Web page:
I recently finished a brand-spankin’ new conference table for rising creative content stars (and Equal Omaha leaders and champions) Delinea Design.
With multiple woods, strange angles, drawers, painted components and frosted glass that required me to enlist the assistance of my mentor and friend Littleton Alston, this proved to be a complicated and ultimately rewarding piece.
The Delinea Design Conference Table (2012)
Most of the complications with the design and fabrication of this piece stemmed from having solid wooden top pieces along with the closed sides, rendering the underside nearly inaccessible after completion. When making a table with a solid top, one should rarely, if ever, simply screw the top down onto a base or apron. As many have learned the hard way, doing so will likely result in a cracked top because the wooden planks won’t be able to expand and contract with changes in temperature and humidity. While this wasn’t a major concern with the redwood section, since that wood was so old and tends to be more stable anyway, the younger birch side poses a stronger risk. To accommodate expansion and contraction, I attached several perpendicular wafers to the plywood base and routed thin grooves in each one in order to attach a sliding clip that screws to the underside of the table top.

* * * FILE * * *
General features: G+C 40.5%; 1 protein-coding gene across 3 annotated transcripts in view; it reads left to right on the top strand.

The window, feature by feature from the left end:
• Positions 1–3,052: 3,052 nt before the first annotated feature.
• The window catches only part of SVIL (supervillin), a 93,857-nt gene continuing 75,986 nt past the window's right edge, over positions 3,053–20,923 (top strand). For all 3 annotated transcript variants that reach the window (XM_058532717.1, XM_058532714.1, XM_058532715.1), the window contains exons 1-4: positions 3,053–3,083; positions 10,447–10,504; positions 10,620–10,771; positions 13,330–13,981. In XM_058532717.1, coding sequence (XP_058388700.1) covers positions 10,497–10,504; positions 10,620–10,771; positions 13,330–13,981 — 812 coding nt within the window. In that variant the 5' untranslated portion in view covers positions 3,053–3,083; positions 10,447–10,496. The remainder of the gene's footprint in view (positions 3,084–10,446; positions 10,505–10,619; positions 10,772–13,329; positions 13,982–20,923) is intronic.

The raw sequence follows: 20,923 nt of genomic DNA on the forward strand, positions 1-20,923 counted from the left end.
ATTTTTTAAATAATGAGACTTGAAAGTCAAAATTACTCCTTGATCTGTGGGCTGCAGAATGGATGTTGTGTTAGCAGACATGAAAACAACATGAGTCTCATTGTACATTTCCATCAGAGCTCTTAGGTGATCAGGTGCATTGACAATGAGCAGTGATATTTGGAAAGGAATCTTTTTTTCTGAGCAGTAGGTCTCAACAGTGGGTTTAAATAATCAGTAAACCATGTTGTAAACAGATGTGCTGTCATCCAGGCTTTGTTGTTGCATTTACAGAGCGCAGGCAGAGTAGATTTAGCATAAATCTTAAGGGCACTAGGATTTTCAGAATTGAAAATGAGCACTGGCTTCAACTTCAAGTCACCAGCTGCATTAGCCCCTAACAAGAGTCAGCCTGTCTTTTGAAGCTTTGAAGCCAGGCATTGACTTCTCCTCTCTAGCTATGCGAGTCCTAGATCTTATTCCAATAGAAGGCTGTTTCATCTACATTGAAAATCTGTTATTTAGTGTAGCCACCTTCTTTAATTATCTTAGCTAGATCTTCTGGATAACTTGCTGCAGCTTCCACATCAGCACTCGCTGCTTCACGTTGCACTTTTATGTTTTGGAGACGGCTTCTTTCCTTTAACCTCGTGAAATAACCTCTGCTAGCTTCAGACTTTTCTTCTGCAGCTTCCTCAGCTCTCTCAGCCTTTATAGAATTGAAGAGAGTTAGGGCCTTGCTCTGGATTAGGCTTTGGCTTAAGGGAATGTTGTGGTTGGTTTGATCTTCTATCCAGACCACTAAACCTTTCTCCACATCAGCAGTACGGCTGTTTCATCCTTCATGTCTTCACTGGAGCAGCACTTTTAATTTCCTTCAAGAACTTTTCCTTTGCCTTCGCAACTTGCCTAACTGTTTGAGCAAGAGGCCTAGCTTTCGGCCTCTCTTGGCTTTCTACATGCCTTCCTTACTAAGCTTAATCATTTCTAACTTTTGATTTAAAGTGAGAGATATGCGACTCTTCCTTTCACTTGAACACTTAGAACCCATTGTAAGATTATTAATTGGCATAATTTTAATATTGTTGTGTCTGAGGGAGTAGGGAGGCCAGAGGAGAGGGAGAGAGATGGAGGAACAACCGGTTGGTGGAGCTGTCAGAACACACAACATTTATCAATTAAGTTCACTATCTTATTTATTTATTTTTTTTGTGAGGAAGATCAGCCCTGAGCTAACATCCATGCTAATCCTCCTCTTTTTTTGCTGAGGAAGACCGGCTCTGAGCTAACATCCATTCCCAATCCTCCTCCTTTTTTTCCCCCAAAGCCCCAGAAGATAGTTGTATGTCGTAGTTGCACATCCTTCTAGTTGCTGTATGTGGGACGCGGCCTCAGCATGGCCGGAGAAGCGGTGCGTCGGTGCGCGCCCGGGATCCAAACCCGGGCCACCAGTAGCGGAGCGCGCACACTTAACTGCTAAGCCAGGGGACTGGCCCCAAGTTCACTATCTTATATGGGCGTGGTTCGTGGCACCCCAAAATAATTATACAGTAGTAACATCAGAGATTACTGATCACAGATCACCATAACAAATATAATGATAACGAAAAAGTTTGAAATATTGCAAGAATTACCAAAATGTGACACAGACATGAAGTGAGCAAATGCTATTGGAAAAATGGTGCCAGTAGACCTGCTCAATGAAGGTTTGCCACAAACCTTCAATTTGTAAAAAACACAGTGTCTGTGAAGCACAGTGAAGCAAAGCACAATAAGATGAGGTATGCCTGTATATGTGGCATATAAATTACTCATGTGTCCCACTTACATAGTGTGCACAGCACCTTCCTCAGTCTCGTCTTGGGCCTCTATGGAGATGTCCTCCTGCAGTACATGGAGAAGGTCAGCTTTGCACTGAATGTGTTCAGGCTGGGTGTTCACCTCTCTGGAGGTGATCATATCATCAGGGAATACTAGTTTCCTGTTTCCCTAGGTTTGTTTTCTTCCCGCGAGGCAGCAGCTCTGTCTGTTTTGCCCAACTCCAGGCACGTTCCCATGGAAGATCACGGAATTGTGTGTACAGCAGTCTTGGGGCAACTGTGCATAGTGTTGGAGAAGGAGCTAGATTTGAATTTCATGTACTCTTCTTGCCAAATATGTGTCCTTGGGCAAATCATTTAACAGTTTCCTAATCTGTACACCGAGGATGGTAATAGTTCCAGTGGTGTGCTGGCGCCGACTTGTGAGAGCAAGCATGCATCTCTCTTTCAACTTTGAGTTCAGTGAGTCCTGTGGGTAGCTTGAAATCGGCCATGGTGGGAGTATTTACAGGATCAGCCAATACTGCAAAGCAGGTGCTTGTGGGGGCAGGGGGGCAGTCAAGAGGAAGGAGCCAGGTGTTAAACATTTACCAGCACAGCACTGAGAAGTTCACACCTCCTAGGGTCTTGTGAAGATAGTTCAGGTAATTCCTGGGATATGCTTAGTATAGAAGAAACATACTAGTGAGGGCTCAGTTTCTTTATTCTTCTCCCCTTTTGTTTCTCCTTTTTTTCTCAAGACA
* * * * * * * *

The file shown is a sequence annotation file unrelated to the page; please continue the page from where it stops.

Another challenge was installing the two drawers at the end of the birch top side. In the past, I’ve been hesitant to use manufactured drawer hardware, preferring instead to construct my own glides to add to the handmade quality, and to keep a consistent aesthetic within each piece. Because of the complicated construction (and because I was able to find some white drawer glides that closely matched the white painted legs), I found the hardware easy to install. It also allows each drawer to slide easily within its opening. I think these European style drawer glides will be my preferred choice from now on. In fact, I used them on another table I recently finished too.
To finish off the drawers, I opted to drill a small finger hole in the center of each one as a pull. Doing so eliminated any danger of bumping into – or, perhaps more likely – being annoyed by a protruding knob.
After a few delivery delays the Delinea Design crew is already enjoying their new table.